I work as a GP in a small rural surgery. Our area has been relatively unaffected by the Covid illness – we have had less than 10 confirmed cases in our patient population of just over 5000 people and all of those cases have had only minor symptoms (and came from the local hospital). It has been extraordinary to see and read about the situation in other areas of the country and the devastating effect that the illness has had on care home communities.
My job involves the diagnosis and management of health conditions. In comparison to so many people who have been furloughed, or worse, my working life has continued as normal, however the substance of my working day has changed immeasurably. Faced with the challenge of looking after those people in society with the most fragile health without increasing their risk of catching a potentially fatal infection, my practice rapidly switched to different patterns of working and means of communication.
Previously, our working day was based on seeing 30 people, face-to-face, with booked appointments. Overnight, we stopped these to avoid direct contact where possible and reduce the risks of transmitting the disease. We started using telephone calls, text messages, emails and video consultations to look after our patients. These options have existed for the last 10 years, but we have always been too busy to contemplate a change that would be so disruptive to our staff and patients. Our patients have been extremely understanding and it is testament to their resilience that there have been no complaints.
Despite these changes, I think that we would still be at risk of being overwhelmed if there were high levels of Covid infection in our area. My colleagues and I can see on the news what happens to health services in areas of high Covid infection, but what we have not seen and cannot predict is what happens to the general health of an area when, overnight, GPs change how they work and potentially sick people try to avoid contact with everyone, including their doctors. How many cancers may have been missed, or high blood pressures, which might lead to heart attacks or strokes?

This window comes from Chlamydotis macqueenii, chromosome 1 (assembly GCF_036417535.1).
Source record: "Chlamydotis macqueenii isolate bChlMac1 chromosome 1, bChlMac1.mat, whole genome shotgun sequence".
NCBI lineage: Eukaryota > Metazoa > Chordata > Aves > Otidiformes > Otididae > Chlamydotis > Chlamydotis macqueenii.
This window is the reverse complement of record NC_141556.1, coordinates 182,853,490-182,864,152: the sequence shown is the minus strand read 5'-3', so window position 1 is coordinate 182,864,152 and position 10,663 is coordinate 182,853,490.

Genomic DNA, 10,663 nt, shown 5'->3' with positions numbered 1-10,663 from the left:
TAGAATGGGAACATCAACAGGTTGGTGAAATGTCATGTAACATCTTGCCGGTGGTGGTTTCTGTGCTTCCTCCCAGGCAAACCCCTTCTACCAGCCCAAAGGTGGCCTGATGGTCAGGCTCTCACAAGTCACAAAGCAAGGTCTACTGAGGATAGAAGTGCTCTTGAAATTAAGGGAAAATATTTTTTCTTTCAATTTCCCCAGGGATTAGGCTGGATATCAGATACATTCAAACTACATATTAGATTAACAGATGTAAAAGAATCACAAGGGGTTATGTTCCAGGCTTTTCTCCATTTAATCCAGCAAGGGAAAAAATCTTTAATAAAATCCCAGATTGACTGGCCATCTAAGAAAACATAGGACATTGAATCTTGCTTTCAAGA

Early on in the crisis, I watched a video from a thoughtful and impressive GP, who was working at a Covid assessment unit in London. He described assessing patients with suspected Coronavirus and working out whether they needed to be admitted to hospital or not. What struck me the most was the advice to counsel the patients being admitted to ‘say goodbye’ to their families, since they would not be allowed visitors in the hospital and might never see them again. I cannot forget this.
These situations were not exclusive to people infected with the virus. Hospitals and care homes shut their doors to all visitors in order to reduce the risk of infection. With hospitals representing separation from loved ones as well as the most likely place to catch the disease, I have had many conversations with people who are unwell and in other circumstances would definitely be requiring admission to hospital, but who chose to remain at home to avoid Coronavirus.
Going forward, I suspect that my job will not be the same again. The over-worn phrase ‘the new normal’ has truth and I am hard pushed to think of an aspect of my working or home life that will not have be affected by the pandemic. My hope is that this can provide an opportunity to improve systems and beliefs that have continued for many years ‘just because’. Fingers crossed.
By David, General Practitioner, June 2020